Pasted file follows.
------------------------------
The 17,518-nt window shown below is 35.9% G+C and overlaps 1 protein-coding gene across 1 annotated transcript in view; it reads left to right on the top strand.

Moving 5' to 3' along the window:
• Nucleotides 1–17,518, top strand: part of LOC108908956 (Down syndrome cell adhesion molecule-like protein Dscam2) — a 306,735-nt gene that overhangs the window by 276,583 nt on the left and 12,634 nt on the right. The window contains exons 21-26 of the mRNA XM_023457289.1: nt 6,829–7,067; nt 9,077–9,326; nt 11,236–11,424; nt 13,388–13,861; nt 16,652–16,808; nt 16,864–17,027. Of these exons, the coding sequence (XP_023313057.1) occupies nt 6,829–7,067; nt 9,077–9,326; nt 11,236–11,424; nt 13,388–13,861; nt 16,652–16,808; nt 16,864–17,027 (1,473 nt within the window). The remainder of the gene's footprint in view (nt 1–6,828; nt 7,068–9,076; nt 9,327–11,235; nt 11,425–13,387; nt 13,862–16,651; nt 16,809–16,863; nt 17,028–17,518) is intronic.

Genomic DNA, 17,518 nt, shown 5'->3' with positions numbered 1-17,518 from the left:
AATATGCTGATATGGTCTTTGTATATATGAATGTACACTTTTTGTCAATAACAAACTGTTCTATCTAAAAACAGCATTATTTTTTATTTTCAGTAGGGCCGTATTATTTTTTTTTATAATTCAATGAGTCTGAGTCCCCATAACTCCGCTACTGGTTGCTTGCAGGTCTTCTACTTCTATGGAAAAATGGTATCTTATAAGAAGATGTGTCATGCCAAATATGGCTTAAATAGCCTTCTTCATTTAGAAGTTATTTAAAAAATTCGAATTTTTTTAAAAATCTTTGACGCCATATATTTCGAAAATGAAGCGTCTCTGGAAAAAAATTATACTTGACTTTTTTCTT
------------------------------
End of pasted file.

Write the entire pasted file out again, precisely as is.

The 17,518-nt window shown below is 35.9% G+C and overlaps 1 protein-coding gene across 1 annotated transcript in view; it reads left to right on the top strand.

Moving 5' to 3' along the window:
• Nucleotides 1–17,518, top strand: part of LOC108908956 (Down syndrome cell adhesion molecule-like protein Dscam2) — a 306,735-nt gene that overhangs the window by 276,583 nt on the left and 12,634 nt on the right. The window contains exons 21-26 of the mRNA XM_023457289.1: nt 6,829–7,067; nt 9,077–9,326; nt 11,236–11,424; nt 13,388–13,861; nt 16,652–16,808; nt 16,864–17,027. Of these exons, the coding sequence (XP_023313057.1) occupies nt 6,829–7,067; nt 9,077–9,326; nt 11,236–11,424; nt 13,388–13,861; nt 16,652–16,808; nt 16,864–17,027 (1,473 nt within the window). The remainder of the gene's footprint in view (nt 1–6,828; nt 7,068–9,076; nt 9,327–11,235; nt 11,425–13,387; nt 13,862–16,651; nt 16,809–16,863; nt 17,028–17,518) is intronic.

Genomic DNA, 17,518 nt, shown 5'->3' with positions numbered 1-17,518 from the left:
AATATGCTGATATGGTCTTTGTATATATGAATGTACACTTTTTGTCAATAACAAACTGTTCTATCTAAAAACAGCATTATTTTTTATTTTCAGTAGGGCCGTATTATTTTTTTTTATAATTCAATGAGTCTGAGTCCCCATAACTCCGCTACTGGTTGCTTGCAGGTCTTCTACTTCTATGGAAAAATGGTATCTTATAAGAAGATGTGTCATGCCAAATATGGCTTAAATAGCCTTCTTCATTTAGAAGTTATTTAAAAAATTCGAATTTTTTTAAAAATCTTTGACGCCATATATTTCGAAAATGAAGCGTCTCTGGAAAAAAATTATACTTGACTTTTTTCTT